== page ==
Opinion

Jack and Suzy Welch

Today vs. GMA: What doesn’t kill you makes you stronger

Jack and Suzy Welch
Apr 27, 2012 12:06 UTC

Pick any hot topic over the past decade or two – tax policy, Social Security, nuclear power, American Idol, you name it – and if you put a dozen people in a room, you’d get a cacophony of opinions.

But ask those same people, “So, what morning show do you watch?” and you’d just as likely get one big chorus back, saying, “Today, of course!”

The Today Show’s ratings domination is legendary.

Actually, make that “was” legendary. During the week of Apr. 9, the program drew 13,000 fewer viewers than its longtime (and formerly distant) rival Good Morning America. The loss, as was so gaspingly reported, broke Today’s epic 852-week winning streak.

To which we say, “What a lucky break!”

No – not for GMA, but for Today, because its loss means something very exciting is about to happen. The show is about to start experiencing business as it should always be experienced by every organization: as if each and every day were the last quarter of the Super Bowl.

Gordon Gekko famously proclaimed greed to be the central tenet of business. What tripe. The real, galvanizing truism about business is that competition is good. In fact, it’s great.

Romney vs. Obama: Leadership and the enemies list

Jack and Suzy Welch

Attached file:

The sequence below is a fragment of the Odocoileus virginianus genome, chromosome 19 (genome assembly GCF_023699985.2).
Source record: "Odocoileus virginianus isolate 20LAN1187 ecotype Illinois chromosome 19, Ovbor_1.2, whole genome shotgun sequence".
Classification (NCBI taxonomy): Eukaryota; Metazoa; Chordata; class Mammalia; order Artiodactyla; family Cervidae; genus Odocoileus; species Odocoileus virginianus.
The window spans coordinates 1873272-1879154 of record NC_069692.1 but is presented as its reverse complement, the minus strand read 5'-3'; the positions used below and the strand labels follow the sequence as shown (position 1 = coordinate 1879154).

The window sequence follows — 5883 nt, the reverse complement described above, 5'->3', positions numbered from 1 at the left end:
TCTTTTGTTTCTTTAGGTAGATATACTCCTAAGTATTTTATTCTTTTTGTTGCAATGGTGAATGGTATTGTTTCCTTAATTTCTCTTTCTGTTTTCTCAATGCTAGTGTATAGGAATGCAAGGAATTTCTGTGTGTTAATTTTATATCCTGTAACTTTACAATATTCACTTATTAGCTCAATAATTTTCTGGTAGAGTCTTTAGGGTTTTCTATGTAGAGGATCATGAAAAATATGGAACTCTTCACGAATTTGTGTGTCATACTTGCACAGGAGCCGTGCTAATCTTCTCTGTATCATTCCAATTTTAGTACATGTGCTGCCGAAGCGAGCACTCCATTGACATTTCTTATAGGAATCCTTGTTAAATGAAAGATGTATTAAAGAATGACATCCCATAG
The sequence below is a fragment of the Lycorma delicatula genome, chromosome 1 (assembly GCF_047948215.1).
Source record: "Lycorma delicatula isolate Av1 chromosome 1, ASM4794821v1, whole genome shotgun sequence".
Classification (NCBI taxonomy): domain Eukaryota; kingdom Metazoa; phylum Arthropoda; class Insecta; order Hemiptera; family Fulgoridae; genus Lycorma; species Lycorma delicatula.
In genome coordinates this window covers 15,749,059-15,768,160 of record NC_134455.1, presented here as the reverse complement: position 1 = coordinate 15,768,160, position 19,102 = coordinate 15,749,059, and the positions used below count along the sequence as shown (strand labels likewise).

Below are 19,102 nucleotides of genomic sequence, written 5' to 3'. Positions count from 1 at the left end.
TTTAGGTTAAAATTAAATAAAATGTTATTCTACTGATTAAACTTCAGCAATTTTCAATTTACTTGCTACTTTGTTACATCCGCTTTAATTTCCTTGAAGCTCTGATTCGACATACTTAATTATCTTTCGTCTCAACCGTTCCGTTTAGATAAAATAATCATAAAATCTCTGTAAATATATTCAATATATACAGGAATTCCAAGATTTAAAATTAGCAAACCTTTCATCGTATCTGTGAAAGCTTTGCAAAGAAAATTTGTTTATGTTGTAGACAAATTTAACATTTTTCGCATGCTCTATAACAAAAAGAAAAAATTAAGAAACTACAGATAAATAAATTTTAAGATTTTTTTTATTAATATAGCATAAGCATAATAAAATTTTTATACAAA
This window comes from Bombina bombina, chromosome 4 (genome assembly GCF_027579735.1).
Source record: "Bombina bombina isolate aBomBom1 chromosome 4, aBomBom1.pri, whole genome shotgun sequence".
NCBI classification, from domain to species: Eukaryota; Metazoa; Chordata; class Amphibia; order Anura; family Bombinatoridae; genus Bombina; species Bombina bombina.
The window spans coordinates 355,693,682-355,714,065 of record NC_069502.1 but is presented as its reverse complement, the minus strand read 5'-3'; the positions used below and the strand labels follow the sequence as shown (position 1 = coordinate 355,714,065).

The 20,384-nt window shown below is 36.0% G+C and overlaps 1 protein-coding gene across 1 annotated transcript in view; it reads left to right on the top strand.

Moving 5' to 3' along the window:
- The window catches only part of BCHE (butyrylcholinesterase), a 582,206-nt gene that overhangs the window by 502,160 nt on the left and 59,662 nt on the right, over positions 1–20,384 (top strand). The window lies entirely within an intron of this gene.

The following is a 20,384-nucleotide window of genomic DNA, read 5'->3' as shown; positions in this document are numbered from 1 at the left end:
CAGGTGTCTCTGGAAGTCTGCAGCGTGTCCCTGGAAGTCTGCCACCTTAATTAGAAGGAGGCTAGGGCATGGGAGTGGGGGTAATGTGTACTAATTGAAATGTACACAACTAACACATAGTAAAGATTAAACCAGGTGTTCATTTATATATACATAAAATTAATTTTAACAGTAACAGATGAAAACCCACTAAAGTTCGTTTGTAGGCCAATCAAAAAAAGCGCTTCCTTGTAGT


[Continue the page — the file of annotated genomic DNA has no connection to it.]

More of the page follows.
Apr 11, 2012 16:52 UTC

Remember that incompetent boss you used to have? He was a good guy and all, but he just couldn’t make decisions or prioritize. Perhaps worst of all, he tried to make everyone happy, resulting in almost everyone being angry or confused or both. And remember how long it took management to move him out – and how aggravating that was?

Of course, at the time, you sort of understood why the Bigs had promoted the guy in the first place, and why they held out hope for so long. He’d been a superstar salesman. Best the company had seen in ages. But in the end, it turned out that all the things that made him great as an individual performer made him lousy as a people manager.

It happens all the time at work. A brilliant engineer promoted to run R&D. A gifted reporter elevated to editor. A cutting-edge scientist made head of the lab. First cheers. Then, after a bit, confusion about organizational direction, mixed signals about values, hurt feelings left and right and, eventually, chaos.

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